|A Carolina Chickadee was busy gleaning insects from brush along the trail. He was also plucking seeds from the spent flower heads. Now and then he would fly off, no doubt to hide the seeds in one of his winter food caches.|
Click here for an older post called "Titmice and chickadees cache food for winter survival" to read more about this unique ability. Chickadees have larger spatial memories than non-caching birds, and the extra brain cells (which become more numerous during the autumn) help them keep track of the seeds they hide. For an article from Lehigh University that explains how this works in a little more detail, click here. In the article, Colin Saldanha talks about how the bird's hippocampus expands by about 30% in autumn due to the creation of new nerve cells. In the spring, the chickadee's hippocampus returns to normal size.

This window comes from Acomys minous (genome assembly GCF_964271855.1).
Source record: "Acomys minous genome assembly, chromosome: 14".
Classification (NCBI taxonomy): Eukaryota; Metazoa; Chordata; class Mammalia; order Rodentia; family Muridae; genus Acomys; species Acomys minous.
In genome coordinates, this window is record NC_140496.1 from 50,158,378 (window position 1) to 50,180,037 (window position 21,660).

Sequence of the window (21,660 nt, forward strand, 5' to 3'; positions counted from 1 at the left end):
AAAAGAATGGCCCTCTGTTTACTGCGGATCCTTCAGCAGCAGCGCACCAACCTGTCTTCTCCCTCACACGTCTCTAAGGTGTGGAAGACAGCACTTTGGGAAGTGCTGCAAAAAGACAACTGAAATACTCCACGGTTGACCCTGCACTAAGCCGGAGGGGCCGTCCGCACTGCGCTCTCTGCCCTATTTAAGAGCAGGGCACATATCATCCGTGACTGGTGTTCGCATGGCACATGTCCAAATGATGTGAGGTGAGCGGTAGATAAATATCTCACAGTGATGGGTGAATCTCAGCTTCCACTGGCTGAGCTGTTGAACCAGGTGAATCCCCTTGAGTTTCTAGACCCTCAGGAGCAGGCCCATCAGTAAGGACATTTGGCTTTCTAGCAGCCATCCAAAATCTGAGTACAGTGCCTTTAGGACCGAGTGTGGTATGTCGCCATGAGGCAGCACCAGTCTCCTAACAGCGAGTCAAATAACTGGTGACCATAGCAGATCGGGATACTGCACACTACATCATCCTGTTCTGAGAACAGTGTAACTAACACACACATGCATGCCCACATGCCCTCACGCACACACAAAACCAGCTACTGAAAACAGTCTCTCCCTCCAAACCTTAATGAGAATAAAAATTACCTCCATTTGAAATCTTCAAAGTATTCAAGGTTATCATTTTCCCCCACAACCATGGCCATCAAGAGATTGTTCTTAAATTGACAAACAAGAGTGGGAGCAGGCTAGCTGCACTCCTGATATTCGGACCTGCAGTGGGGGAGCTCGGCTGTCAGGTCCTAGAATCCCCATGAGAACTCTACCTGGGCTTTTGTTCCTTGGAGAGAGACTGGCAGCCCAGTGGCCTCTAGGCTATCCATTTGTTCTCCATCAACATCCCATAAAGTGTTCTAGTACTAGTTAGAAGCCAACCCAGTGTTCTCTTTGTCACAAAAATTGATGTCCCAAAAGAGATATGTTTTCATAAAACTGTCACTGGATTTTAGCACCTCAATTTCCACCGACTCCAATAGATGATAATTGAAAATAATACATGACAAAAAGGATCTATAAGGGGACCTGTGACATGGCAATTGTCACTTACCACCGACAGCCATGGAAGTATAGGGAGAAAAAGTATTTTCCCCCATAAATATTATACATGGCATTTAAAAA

|Chickadees work hard in autumn to gather and store seeds and nuts in winter food caches to help them survive the long, cold, and grey (yikes!) winter. White-breasted Nuthatches, Blue Jays, and Tufted Titmice also stash food for the winter.|
|Green is still king along the Little Miami Trail, but it better get ready to abdicate the throne, because yellow, gold, and red are ready to take over!|